Friday, 28 December 2012

Rook and Roll

Got a grip! (c.OOS)
Have managed 27 species in the garden, so far this winter.  Its not a remarkable winter, by any means: relatively mild and wet.  I coaxed a few crow species into the garden by spreading out kitchen scraps on the ground: this always attract crows: got them all on the list now, except Raven which often flies over this area, calling its deep resonant 'bark', on its way to roost in a nearby conifer forest.  Its interesting that Jackdaws and Rooks, whilst abundant in the stubble fields, prefer to remain in an agricultural setting rather than habitually visit a large garden.. quite the opposite of an urban experience I expect, where crows can be a bit of a nuisance around peanut feeders, learning to balance and feed in a small space.  Our Rook, though wet and bedraggled in the photo, showed some dexterity and exercised good 'roll control' to polish off a stale bread roll!

The Jays continue to visit early in the day, what handsome birds they are.  In response to increasing number of reports of jays in gardens from members of BirdWatch Ireland, I decided to contact our Bird Atlas coordinator, Brian Caffrey, for a sneak preview and Atlas update for Jay: the resulting report is quite staggering:

Comparisons between winter 1980 and winter 2010 show a  change that amounts to a net increase of 86% in Jay distribution in Ireland and a +26% change  over Britain and Ireland as a whole.  The change in breeding distribution was even more striking with a change of +94% for Ireland and + 27% for Britain and Ireland, over 20 years, comparing 1990 with 2010.

Jay: all has changed! (c. OOS)

Brian Caffrey will be reporting on the remarkable story in some detail in the next issue of Wings and we can look forward to the Bird Atlas publication appearing in the final quarter of 2013, a must for all the 2000 + volunteer participants who took an active part in the Irish effort.. We will also have very attractive pre-publication offers on the book, details over the next few months.

Monday, 24 December 2012

Christmas past

It looks like we are going to enjoy a mild Christmas, all bets off for snow, so maybe a glance back at birds and weather a few winters ago might be fun:

Bird feeder scene, winter 2009 (c. OOS)

We haven't had Long tailed Tits to the feeders yet this winter, though they are to be heard making their way along the boundary hedgerow.. there are 7 birds in the picture above, I can almost feel the chill from looking back at that picture!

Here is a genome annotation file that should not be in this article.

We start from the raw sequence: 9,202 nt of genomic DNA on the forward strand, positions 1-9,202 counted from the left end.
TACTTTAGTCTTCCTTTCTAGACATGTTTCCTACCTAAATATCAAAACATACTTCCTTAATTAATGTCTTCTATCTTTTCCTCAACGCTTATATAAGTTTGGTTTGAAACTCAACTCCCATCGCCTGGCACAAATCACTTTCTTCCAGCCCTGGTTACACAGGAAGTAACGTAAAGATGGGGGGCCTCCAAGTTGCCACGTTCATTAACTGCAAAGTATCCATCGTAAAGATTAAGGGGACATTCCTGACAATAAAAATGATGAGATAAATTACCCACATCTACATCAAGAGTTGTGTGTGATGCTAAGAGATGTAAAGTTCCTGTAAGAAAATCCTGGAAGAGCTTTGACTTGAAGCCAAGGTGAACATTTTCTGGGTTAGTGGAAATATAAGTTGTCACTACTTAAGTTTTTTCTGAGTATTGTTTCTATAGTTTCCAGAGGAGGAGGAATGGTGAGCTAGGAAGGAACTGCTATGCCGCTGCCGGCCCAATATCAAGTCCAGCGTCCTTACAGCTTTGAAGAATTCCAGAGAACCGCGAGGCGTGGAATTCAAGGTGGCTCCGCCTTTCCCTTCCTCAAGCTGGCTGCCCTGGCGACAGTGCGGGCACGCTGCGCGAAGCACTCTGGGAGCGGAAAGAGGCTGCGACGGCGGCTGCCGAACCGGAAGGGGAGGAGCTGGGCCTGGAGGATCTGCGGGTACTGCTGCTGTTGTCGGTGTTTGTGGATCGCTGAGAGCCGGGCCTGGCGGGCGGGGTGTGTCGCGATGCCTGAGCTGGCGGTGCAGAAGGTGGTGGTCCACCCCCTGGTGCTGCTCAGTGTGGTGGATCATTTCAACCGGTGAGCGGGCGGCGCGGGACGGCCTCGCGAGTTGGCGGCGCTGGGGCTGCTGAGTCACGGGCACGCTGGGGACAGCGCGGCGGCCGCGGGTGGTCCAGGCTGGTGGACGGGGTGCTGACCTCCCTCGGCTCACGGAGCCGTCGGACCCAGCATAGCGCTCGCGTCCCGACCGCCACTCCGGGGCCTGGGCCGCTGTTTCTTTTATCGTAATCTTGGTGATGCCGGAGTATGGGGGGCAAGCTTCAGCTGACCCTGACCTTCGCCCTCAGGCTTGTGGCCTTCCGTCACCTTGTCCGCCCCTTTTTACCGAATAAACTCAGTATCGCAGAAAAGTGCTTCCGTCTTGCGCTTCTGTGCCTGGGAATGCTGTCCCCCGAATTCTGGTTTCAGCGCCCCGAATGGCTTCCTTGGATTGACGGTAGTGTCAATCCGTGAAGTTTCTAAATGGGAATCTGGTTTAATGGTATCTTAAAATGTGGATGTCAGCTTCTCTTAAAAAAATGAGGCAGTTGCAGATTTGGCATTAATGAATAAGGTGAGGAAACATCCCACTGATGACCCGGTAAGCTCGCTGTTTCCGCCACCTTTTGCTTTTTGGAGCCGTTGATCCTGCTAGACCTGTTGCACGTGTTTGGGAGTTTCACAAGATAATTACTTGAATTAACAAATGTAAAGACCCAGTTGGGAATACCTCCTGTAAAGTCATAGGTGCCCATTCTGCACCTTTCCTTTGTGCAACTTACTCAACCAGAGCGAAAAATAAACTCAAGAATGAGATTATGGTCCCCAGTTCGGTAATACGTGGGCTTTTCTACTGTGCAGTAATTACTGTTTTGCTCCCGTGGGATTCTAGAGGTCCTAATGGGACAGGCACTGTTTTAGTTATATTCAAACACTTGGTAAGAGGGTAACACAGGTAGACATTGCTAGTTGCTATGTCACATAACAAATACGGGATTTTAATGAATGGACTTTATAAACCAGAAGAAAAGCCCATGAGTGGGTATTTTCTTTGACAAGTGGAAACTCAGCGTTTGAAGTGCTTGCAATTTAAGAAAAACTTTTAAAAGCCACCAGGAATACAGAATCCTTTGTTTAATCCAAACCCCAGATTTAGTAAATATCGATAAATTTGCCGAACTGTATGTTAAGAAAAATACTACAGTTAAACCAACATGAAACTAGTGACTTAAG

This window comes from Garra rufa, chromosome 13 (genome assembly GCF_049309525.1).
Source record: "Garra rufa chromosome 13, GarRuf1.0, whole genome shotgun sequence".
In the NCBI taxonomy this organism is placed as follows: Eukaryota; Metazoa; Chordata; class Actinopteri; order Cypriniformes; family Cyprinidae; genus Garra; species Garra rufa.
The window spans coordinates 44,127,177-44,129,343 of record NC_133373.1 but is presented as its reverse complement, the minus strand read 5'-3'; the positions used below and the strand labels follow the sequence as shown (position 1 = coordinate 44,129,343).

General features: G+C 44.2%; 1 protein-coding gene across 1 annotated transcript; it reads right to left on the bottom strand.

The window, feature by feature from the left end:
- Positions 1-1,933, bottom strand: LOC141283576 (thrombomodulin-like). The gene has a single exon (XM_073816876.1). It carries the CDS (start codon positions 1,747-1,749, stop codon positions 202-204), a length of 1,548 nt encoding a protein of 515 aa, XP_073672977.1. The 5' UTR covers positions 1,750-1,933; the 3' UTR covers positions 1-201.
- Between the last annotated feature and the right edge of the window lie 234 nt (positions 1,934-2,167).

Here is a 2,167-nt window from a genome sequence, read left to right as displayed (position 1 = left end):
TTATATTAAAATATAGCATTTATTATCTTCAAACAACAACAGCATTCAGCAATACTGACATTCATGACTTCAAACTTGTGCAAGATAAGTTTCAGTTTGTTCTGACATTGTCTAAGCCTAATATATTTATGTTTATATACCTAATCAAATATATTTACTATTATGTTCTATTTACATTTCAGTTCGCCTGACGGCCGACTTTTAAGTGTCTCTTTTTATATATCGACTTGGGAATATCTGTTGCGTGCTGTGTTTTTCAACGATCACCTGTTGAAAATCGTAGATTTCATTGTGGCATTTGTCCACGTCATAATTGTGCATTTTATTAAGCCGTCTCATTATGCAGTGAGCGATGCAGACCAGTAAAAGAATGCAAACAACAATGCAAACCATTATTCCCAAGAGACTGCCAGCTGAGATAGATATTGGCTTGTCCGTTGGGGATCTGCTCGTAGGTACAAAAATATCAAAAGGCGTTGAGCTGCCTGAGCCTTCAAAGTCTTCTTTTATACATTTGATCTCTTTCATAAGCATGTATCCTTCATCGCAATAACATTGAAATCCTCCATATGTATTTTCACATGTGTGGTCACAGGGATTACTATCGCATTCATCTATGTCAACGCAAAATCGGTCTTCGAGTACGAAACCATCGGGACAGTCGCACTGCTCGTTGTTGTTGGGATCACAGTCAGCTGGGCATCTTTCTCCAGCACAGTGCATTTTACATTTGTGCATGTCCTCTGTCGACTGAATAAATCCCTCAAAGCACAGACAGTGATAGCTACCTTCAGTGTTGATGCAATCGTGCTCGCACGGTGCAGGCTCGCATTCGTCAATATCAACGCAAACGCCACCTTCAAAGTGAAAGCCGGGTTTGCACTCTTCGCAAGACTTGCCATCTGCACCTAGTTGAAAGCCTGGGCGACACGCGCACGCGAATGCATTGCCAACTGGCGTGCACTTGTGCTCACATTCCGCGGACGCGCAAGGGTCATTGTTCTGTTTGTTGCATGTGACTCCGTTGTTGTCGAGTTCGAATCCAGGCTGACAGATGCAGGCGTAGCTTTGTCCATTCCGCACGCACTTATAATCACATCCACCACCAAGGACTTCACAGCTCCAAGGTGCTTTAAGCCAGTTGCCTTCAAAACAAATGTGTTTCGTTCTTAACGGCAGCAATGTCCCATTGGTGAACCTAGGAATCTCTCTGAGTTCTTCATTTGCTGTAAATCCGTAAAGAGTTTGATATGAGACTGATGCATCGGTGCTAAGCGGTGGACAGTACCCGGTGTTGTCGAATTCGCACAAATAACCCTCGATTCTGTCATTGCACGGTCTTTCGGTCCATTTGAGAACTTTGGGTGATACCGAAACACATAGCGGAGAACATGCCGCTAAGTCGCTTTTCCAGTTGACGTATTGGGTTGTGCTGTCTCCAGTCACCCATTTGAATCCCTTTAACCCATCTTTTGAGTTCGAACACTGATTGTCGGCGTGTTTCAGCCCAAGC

Greenfinch waits its turn (c. OOS)
Crisis? what crisis! (c. OOS)

Looking back, it was a lovely time to be in County Wicklow, as long as you were not expected anywhere soon...

Wednesday, 19 December 2012

Berry, berry Christmas

Best wishes to all our bloggers , make sure you keep your feeders full over Christmas, and what about planting a few berry bearing shrubs or trees in the New Year?

Monday, 10 December 2012

Week one: Garden Bird Survey

Great start to the Garden Bird Survey: a cold and mainly dry week, conditions that brought a good selection of birds and in numbers too.

Week one: Best for us was a daily visit from a Jay, even managed a nice side lit pic in the willow tree, before it lodged itself onto the Peanut feeder.

Jay (c. OOS)

We have managed to attract 3 Goldfinches to the same peanut feeder: no Nyjer seed with us, so although that seed is a sure fire attractant for Goldies, you can get them with Peanuts! Incidentally, they have completely ignored the Teasel plants that have self seeded around, which is a bit surprising.

Goldfinch (c. OOS)

The Blackbirds (10 minimum) and Coal Tits (12 ) were the most numerous birds in the garden last week, but no sign of a real exotic such as Waxwing or Woodpecker.. not yet. Mind you, Pied Wagtails and a Bullfinch are a pretty smart looking support cast, the former feeding off the west facing gable end, where insects are still flying on sunny days. Bullfinches continue to reward the ‘lazy’ gardener: lots of weed and seed heads to forage through on our plot. A Sparrowhawk has the garden on its daily routine, it may have got a Blackbird on day one. Others on the margins of the garden are Long tailed Tits and a Treecreeper: once the call of the latter is learnt, they appear to be a regular enough visitor.

Coal Tit (c.OOS)

The only berries left in our garden are Ivy, and they’re not ripe yet, though they will no doubt be a very valuable food source when things get tough, the far side of Christmas: how gaunt and bare the old Elder tree looks now, it was festooned with bracts of shiny black berries just a few months ago ..

Pied Wagtail (c.OOS)